MIT Postdoc Wins Gold at Inventors Competition for Rapid Medicine Delivery System to GI Tract

MIT Postdoc Wins Gold at Inventors Competition for Rapid Medicine Delivery System to GI Tract

Carl Schoellhammer, a postdoc at Massachusetts Institute of Technology, won the 2016 Graduate Gold Medal for his SuonoCalm invention, which enables the rapid delivery of medicine through the gastrointestinal tract for people with GI disorders, such as inflammatory bowel disease (IBD).

Schoellhammer developed the hand-held SuonoCalm device for at-home use for patients as a PhD student while under the supervision of Prof. Daniel Blankschtein and MIT Koch Institute for Cancer Research Prof. Robert Langer.

The Collegiate Inventors Competition was founded in 1990 as part of the National Inventors Hall of Fame to recognize and reward the nation’s most innovative, entrepreneurial and creative collegiate inventors and encourage university students to follow through with their creations.

Schoellhammer won $10,000 for winning the top prize. He describes SuonoCalm this way in his entry description:

“Over 1.4 million people in the United States suffer from inflammatory bowel disease. Rectal delivery of medication can be an effective treatment but must be retained for hours or even overnight for greatest efficacy, something that is often impossible for patients. SuonoCalm is a device designed to deliver a wide range of medications directly into tissue using low-frequency ultrasound. Tests have shown superior drug absorption, and it takes just one minute.”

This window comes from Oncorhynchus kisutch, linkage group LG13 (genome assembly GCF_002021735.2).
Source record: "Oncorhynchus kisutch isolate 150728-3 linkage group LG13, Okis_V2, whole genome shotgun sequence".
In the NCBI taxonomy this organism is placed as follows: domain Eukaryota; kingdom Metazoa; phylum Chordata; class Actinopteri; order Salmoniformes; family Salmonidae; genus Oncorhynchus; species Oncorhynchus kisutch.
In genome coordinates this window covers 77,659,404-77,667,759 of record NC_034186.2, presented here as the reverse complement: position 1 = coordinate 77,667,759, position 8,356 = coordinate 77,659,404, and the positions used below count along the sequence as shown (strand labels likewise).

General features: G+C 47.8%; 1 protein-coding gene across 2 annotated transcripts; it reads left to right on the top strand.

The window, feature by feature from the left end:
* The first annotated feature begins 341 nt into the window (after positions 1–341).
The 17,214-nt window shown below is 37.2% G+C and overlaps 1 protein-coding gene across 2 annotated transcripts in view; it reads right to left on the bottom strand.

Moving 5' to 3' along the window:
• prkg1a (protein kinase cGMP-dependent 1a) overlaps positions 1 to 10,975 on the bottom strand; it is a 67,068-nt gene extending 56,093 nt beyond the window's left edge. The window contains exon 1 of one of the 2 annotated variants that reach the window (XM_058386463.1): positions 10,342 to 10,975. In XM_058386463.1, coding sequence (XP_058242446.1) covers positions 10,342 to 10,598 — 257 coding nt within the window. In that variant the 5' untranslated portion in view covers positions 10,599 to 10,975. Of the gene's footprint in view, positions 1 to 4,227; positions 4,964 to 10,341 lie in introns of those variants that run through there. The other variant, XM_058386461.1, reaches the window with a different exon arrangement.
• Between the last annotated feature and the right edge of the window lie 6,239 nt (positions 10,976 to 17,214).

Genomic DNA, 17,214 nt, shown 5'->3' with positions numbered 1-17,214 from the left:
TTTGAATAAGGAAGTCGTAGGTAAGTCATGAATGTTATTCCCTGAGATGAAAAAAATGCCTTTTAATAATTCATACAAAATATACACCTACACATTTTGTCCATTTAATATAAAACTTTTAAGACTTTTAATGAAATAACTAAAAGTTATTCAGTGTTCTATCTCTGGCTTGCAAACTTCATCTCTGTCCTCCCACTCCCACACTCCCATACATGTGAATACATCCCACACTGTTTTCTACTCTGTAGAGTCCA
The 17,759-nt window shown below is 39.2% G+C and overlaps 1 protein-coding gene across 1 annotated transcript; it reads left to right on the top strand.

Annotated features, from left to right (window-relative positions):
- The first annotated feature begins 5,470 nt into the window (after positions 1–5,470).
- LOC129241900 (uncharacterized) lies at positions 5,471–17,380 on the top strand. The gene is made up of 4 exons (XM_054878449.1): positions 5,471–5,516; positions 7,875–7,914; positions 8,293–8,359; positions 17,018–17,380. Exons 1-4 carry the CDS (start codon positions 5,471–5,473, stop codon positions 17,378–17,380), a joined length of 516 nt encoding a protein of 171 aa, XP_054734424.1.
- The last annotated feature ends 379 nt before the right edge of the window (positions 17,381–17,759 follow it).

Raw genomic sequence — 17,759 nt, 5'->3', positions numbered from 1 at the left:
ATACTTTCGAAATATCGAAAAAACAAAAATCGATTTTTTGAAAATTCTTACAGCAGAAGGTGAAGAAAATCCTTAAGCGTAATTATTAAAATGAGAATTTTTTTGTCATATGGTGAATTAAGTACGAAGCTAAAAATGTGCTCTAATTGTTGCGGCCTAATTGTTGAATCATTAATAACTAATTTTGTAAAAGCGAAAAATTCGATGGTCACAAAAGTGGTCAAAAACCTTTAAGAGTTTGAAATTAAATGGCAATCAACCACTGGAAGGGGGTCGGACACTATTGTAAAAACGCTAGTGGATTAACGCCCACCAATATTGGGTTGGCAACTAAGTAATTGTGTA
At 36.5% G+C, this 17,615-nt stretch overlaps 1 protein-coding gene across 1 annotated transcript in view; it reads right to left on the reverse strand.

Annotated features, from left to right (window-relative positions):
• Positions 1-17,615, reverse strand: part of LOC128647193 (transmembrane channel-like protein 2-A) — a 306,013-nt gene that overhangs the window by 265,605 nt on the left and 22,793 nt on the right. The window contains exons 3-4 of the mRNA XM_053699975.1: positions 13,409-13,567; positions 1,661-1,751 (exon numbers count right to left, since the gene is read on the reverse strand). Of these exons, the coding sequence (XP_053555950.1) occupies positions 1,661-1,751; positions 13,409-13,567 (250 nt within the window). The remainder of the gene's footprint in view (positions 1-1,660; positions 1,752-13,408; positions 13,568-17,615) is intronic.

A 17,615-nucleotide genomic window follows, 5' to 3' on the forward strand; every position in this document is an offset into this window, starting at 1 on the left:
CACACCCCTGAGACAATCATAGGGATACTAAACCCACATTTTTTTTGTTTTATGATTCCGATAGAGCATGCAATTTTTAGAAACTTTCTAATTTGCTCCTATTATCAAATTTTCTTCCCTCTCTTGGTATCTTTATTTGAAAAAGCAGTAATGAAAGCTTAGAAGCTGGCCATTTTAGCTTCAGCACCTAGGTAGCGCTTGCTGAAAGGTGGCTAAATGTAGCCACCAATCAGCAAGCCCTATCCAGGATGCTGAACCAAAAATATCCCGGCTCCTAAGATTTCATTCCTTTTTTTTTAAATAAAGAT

SuonoCalm is a platform technology that enable the delivery of biologics and nucleic acids, among others, via the GI tract for at-home administration.

The device uses low-frequency ultrasound to physically “force” drugs into tissue, making it potentially useful for those with disorders in the IBD spectrum like ulcerative colitis (UC) or Crohn’s disease.

Ulrasound is most commonly used for medical imaging and noninvasive diagnostics due to its ability to travel through soft tissue safely.

In SuonoCalm, ultrasound technology improves drug delivery because of its “transient caviation,” a process taking place when waves of fluid that are exposed to ultrasound form micro-bubbles that implode and create micro-jets that penetrate and push medication into tissue.

“This technology has the potential to change the process of drug discovery or the way treatment is approached for a host of terrible diseases,” Schoellhammer said in an MIT News piece.

The postdoc researcher and his team will continue to advance the technology, prioritizing its use in the delivery of naked nucleic acids such as DNA or RNA, which could open new paths to novel gene therapies and the use of gene editing techniques.

SuonoCalm is only one application of the ultrasound technology. Schoellhammer’s team is also working on a “lollipop-type” device that can be used by children.

Earlier this year, Schoellhammer was featured as someone to watch in the 2016 Forbes’ 30 under 30 list, and he was a winner of a 2015 Lemelson-MIT Collegiate Student Prize for SuonoCalm and a microneedle pill, another invention. The pill allows patients to take medicine orally that formerly had to be administered by a painful injection.

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